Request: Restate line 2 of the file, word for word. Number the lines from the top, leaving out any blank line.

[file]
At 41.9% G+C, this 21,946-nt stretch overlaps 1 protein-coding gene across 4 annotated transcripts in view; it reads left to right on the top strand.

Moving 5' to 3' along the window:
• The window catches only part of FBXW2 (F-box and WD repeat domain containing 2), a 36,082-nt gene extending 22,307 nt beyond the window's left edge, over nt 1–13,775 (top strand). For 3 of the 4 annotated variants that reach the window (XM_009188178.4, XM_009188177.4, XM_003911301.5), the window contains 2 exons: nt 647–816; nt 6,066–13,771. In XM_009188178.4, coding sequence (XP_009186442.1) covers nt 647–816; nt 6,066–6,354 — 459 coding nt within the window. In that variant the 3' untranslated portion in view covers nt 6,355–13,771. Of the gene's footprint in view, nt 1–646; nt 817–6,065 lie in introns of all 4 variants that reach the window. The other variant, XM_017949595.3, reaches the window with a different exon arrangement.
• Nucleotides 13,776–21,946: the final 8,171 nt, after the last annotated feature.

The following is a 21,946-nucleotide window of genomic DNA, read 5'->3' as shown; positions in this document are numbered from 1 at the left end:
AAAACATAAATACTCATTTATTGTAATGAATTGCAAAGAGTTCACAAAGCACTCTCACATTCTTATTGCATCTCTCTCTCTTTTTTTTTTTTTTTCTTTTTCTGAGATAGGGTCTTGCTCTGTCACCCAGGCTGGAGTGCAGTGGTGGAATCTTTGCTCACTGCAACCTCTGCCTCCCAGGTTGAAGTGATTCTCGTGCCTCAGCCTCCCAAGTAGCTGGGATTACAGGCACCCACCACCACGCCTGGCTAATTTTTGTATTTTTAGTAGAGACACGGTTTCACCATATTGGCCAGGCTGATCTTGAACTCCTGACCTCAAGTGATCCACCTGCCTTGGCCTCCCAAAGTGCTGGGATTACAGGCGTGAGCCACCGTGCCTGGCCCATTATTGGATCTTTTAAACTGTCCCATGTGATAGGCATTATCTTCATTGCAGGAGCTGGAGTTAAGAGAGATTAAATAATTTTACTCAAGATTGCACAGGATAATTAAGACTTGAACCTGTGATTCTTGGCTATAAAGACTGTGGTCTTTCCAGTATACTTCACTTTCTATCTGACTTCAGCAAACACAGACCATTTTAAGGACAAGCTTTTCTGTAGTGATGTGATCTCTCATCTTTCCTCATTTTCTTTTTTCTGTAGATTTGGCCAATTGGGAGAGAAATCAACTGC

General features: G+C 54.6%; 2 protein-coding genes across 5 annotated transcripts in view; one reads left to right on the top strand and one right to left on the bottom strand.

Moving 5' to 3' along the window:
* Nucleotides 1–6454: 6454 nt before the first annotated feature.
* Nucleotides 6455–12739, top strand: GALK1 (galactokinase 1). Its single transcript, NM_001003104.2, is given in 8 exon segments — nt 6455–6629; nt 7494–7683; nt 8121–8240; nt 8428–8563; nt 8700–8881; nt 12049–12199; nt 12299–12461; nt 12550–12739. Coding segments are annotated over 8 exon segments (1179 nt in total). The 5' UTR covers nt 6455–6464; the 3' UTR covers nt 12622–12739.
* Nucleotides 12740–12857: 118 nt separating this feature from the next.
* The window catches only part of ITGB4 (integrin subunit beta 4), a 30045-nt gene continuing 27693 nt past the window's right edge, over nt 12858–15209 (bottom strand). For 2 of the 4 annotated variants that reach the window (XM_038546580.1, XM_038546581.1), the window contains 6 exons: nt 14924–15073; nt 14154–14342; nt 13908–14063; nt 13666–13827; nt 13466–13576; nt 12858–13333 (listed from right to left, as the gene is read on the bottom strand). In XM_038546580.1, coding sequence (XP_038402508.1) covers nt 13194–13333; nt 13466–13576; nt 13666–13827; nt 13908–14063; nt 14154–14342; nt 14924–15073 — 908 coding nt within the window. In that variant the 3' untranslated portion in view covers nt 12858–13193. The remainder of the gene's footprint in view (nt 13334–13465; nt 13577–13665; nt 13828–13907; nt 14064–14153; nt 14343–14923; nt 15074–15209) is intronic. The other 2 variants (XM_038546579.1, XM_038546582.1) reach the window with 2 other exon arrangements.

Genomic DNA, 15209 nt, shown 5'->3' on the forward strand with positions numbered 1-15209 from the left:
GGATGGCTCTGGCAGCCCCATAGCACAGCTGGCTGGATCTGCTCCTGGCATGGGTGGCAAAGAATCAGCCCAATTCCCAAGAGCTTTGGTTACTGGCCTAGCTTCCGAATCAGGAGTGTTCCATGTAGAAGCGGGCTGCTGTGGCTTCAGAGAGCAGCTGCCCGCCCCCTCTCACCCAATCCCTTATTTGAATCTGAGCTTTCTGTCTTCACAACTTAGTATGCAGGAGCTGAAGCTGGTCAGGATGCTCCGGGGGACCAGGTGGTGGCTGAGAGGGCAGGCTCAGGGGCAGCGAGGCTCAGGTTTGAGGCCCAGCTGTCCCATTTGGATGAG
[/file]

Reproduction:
Moving 5' to 3' along the window: